Monday, March 1, 2010

A step in the right direction

Sure, I may have trashed the regulation and regulatory process, but it is still significant.

iStock_000006229191XSmallNot Earth-shattering, but significant, especially here in the US.  Not near as significant as it should be, but a starting point.  Massachusetts' MA 201 CMR 17.00 data protection regulations are now in effect, and that is a huge step forward for the protection of personal information.  Breach disclosure laws are old news, but 201 CMR 17.00 is different, it prescribes data protection specifics, and it is not limited to those in Massachusetts:

"201 CMR 17.01 (2) Scope 
The provisions of this regulation apply to all persons that own or license personal information about a resident of the Commonwealth."

Yes, all persons (which includes companies and organizations), regardless of where they are located, are covered if they:

"Owns or licenses, receives, stores, maintains, processes, or otherwise has access to personal information in connection with the provision of goods or services or in connection with employment."

The standard interstate commerce laws cover out of state jurisdictional issues- being out of the state does not shield anyone.

This is a big deal, for two key reasons. 

First, it is leading the way in state regulation of the protections of our data.  There have been other regulations about protection of data, but I believe this is ground breaking and will be followed by other states (or at least watched from the sidelines with a bucket of popcorn and a cold beer).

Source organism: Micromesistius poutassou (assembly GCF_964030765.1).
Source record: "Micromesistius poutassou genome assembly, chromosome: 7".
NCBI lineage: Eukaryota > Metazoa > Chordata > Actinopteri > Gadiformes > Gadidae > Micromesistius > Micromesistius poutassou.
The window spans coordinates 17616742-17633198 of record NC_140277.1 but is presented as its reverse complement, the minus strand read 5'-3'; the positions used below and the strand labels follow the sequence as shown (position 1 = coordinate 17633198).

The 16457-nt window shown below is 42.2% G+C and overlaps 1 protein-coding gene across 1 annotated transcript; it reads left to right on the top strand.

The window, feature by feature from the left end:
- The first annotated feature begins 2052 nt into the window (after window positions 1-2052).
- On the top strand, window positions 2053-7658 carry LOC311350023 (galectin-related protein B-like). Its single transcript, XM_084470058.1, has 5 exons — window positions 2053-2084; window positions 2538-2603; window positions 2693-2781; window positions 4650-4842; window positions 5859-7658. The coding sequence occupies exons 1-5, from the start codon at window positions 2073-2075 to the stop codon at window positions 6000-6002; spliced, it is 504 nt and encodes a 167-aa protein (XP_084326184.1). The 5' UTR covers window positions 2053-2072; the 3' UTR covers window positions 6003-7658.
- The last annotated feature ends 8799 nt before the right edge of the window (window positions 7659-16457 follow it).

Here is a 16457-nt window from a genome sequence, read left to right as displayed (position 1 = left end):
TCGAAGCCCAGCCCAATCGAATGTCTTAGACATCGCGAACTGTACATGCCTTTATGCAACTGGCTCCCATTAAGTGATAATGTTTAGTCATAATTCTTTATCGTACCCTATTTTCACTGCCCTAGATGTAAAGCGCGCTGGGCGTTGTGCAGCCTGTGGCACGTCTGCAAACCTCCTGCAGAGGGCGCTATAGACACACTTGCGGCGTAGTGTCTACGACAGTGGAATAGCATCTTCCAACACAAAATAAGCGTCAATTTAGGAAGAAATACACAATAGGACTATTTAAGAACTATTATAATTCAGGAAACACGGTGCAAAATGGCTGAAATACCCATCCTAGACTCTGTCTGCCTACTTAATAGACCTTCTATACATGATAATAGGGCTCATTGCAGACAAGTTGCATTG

Second, it has a very broad reach, it is not industry-specific, it applies to a large number of organizations which have never had regulatory requirements on their IT system before.  Specifically, it applies to:

"Person, a natural person, corporation, association, partnership or other legal entity, other than an agency, executive office, department, board, commission, bureau, division or authority of the Commonwealth, or any of its branches, or any political subdivision thereof."

Oh, and don't get wound up about the government exclusion for Massachusetts, they are covered under Executive Order 504, which mandates similar protection of data for them.

This regulation can put a significant burden on businesses which do business with Mass residents (and bother to comply), and I believe that small businesses face the biggest challenges.  (Let's be honest, the burden is to do what they should already be doing, but are not; that doesn't mean it will be easy).  Small businesses are the least likely to have dealt with regulation before (except in specific regulated fields), and they are the least likely to have the knowledgeable personnel and financial resources required to comply.  Those organizations in the 40-200 user size are probably going to have the hardest time (as they often do)- they're too big for doing everything manually, and not big enough to justify the enterprise tools to help manage some of the tasks at hand.

It will be interesting to see where this goes, if anywhere.  I don't think most people in Massachusetts are aware of this, much less those outside of the state.

Jack

2 comments:

Anonymous said...

the US goverment are just good at lecturing and looking good. take for example the NASA.gov live server exploits listed at pinoysecurity (full disclosure). i mean how do you expect people to take you seriously when you can't even properly secure your own backyard?

Chris said...

This regulation seems to be more a social issue (protecting identity) then IT security to the state of Mass. I wonder if/when other states will adopt similar legislation.

Thanks for the good read. This topic was top of mind for me yesterday and I captured thoughts on a blog entry: http://blog.maas360.com/massLaw